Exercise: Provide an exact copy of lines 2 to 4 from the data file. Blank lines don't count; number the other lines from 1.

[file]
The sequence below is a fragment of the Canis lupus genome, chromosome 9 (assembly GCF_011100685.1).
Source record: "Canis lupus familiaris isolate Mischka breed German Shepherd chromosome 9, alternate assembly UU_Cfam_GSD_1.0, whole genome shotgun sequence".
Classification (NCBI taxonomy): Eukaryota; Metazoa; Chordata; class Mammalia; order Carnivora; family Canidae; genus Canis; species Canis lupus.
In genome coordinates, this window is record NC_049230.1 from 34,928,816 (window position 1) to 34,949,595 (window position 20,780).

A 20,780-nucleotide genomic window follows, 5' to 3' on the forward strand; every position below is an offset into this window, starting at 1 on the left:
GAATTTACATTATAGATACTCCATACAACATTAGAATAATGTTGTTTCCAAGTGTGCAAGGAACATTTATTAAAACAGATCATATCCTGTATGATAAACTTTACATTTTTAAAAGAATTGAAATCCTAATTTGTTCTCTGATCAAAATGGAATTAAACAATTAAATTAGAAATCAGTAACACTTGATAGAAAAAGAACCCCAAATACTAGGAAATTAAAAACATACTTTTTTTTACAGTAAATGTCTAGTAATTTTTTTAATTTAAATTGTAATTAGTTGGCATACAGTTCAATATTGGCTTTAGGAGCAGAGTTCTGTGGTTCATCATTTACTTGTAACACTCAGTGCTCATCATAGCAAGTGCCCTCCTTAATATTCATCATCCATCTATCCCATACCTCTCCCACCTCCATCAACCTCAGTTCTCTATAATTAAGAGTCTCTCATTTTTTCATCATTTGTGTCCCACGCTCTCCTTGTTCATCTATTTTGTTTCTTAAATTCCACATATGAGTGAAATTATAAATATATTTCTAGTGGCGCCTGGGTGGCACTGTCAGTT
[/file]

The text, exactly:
Source record: "Canis lupus familiaris isolate Mischka breed German Shepherd chromosome 9, alternate assembly UU_Cfam_GSD_1.0, whole genome shotgun sequence".
Classification (NCBI taxonomy): Eukaryota; Metazoa; Chordata; class Mammalia; order Carnivora; family Canidae; genus Canis; species Canis lupus.
In genome coordinates, this window is record NC_049230.1 from 34,928,816 (window position 1) to 34,949,595 (window position 20,780).